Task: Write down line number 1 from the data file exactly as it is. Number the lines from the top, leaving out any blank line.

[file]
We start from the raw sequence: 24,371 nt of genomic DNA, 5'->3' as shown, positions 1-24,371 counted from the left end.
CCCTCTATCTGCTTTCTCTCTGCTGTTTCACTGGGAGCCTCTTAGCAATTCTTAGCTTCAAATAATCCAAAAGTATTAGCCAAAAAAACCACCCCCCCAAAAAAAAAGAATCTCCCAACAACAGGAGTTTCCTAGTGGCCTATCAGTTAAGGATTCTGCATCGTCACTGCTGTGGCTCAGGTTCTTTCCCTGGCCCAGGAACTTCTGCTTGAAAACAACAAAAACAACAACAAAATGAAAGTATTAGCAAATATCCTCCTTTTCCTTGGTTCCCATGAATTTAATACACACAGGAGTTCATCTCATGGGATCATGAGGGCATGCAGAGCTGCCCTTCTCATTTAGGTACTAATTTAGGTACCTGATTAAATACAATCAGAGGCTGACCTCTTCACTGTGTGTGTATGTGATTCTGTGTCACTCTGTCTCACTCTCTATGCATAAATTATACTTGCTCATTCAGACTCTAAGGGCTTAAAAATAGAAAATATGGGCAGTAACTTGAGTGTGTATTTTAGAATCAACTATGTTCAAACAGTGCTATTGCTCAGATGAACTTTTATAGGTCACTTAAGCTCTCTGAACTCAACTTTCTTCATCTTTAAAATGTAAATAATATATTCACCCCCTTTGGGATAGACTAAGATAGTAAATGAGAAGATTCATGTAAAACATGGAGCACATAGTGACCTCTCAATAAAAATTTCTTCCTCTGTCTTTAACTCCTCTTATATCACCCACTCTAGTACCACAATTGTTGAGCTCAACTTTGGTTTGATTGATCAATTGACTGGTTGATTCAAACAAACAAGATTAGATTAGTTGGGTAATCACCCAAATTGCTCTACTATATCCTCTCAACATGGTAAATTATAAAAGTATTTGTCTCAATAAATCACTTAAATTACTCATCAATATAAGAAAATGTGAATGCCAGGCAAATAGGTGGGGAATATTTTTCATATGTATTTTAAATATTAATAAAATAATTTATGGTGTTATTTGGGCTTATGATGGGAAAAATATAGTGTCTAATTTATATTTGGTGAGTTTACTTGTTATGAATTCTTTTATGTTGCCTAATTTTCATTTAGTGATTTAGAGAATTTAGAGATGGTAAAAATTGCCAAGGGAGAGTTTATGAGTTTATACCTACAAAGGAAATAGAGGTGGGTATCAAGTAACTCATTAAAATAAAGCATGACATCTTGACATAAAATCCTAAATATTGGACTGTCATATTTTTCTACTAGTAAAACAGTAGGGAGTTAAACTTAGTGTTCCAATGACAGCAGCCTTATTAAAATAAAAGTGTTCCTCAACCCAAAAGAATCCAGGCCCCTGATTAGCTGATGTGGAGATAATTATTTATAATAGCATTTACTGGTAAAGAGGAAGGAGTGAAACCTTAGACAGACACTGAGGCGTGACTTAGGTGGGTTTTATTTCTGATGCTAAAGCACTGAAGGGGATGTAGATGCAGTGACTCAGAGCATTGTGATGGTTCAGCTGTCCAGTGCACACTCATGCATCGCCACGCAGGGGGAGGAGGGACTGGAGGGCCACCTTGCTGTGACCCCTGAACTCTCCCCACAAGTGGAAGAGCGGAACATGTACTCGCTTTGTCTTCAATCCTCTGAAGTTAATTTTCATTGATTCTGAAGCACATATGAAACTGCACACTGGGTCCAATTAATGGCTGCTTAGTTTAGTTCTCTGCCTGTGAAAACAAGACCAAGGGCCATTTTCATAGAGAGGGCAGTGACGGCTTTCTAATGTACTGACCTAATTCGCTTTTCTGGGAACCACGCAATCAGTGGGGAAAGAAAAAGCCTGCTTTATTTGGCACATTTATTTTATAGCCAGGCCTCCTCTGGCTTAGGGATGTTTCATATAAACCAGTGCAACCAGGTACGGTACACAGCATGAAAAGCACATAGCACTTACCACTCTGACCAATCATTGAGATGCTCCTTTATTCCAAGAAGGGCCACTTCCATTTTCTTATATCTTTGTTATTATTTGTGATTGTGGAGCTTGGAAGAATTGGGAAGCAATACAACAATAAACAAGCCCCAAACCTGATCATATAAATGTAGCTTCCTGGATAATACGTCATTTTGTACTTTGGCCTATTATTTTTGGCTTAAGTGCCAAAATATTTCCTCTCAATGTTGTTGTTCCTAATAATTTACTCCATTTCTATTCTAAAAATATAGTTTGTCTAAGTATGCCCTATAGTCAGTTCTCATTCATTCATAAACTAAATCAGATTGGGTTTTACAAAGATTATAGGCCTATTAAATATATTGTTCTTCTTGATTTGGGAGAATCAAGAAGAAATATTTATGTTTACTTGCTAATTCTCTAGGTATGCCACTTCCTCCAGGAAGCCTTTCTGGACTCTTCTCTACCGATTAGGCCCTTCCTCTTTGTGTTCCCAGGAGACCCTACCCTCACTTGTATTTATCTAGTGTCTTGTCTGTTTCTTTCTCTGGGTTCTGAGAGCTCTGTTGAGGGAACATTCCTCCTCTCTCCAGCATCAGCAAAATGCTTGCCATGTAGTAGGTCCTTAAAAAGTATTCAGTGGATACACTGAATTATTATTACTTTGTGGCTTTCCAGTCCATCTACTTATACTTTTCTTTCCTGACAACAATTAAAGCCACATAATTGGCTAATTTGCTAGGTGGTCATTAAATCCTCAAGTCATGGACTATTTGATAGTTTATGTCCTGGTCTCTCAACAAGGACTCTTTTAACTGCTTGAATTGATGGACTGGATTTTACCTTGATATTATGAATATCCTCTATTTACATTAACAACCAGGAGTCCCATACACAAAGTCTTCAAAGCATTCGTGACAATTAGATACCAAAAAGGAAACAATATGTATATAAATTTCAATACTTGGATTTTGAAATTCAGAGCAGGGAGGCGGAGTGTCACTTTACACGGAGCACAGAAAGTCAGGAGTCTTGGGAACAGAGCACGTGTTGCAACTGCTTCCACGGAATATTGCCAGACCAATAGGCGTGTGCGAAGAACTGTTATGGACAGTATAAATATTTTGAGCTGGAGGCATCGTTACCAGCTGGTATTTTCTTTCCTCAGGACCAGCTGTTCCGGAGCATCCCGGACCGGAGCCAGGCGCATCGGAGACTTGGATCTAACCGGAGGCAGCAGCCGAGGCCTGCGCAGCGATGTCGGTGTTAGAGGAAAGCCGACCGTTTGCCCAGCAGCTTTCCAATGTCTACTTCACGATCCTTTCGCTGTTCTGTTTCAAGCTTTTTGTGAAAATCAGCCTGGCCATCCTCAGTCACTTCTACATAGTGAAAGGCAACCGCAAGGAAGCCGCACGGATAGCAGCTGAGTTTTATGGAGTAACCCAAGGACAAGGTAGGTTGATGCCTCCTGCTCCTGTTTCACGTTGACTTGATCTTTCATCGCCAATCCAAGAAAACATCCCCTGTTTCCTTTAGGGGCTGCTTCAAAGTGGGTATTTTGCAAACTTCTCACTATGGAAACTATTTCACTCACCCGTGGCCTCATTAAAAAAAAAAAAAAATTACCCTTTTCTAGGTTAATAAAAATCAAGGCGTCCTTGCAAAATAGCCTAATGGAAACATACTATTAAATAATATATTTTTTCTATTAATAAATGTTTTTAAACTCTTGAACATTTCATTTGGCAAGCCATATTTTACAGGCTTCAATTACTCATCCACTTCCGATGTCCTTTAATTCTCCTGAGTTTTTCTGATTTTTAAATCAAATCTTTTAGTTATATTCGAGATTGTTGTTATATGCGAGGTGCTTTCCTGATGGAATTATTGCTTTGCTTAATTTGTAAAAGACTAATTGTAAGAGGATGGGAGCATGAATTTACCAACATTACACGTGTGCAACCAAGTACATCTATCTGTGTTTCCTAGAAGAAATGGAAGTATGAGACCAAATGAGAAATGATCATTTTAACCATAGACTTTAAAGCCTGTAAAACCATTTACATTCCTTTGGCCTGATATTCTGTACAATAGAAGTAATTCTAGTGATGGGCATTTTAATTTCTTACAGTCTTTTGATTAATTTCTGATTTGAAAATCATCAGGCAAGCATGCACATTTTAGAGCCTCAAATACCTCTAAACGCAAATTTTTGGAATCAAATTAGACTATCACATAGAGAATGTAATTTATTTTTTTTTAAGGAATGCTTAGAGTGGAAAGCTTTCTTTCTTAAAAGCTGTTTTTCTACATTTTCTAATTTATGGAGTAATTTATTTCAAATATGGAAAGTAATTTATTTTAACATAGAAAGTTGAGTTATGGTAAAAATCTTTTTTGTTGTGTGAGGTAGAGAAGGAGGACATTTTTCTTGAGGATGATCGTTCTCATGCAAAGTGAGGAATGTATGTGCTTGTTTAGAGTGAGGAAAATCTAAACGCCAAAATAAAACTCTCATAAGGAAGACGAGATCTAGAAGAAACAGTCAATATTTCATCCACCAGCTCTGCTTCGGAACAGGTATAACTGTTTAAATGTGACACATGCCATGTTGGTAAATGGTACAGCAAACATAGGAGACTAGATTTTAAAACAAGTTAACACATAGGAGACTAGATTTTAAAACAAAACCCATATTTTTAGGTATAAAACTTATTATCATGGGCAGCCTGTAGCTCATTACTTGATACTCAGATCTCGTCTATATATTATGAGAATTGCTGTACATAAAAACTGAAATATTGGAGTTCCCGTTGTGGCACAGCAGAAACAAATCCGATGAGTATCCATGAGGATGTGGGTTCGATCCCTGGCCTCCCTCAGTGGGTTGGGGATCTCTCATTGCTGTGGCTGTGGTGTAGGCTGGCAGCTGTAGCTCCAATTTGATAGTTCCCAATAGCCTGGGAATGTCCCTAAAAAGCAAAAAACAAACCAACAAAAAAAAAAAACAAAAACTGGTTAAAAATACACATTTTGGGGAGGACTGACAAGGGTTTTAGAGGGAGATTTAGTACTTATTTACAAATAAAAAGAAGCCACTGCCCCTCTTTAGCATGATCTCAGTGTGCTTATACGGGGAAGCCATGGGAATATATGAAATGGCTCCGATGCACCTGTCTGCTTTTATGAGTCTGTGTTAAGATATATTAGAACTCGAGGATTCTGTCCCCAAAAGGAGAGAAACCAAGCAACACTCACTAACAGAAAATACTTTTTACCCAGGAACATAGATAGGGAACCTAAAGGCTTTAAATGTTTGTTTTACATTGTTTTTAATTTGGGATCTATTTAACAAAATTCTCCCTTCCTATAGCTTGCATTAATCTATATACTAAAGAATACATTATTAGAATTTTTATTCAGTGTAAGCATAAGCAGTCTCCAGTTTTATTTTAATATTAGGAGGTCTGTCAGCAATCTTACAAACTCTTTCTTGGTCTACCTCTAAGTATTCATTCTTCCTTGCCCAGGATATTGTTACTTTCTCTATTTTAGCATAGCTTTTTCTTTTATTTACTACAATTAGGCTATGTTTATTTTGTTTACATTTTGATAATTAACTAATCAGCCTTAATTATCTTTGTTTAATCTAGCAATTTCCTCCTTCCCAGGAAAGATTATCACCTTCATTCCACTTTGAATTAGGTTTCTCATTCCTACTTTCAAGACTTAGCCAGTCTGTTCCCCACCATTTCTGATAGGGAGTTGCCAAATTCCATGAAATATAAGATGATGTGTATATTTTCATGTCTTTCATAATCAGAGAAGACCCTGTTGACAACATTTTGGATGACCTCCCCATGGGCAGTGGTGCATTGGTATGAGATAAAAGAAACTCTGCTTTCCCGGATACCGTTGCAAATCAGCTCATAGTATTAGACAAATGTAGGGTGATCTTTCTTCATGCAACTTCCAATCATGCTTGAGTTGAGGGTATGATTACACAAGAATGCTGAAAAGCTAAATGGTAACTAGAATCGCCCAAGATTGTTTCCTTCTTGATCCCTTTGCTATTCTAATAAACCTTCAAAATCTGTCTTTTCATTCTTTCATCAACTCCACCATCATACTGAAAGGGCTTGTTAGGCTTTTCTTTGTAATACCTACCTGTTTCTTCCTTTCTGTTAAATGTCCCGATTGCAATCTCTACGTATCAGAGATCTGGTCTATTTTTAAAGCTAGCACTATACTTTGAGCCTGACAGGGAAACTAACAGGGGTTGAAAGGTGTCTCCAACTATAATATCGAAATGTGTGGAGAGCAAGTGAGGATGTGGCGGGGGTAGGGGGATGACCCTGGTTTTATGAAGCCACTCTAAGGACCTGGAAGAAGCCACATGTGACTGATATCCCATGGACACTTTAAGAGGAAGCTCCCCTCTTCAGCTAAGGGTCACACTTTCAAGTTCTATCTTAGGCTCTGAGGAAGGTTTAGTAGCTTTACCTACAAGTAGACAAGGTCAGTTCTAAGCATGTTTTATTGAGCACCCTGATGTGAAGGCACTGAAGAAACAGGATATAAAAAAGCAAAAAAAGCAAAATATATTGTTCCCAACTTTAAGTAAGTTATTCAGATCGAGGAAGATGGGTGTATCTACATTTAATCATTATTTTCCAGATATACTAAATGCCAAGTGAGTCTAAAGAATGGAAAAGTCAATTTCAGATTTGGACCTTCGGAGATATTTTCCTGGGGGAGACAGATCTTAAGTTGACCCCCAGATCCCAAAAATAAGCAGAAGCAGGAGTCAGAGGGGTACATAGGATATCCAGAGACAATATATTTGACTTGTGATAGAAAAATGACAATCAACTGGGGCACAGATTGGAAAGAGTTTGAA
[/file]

We start from the raw sequence: 24,371 nt of genomic DNA, 5'->3' as shown, positions 1-24,371 counted from the left end.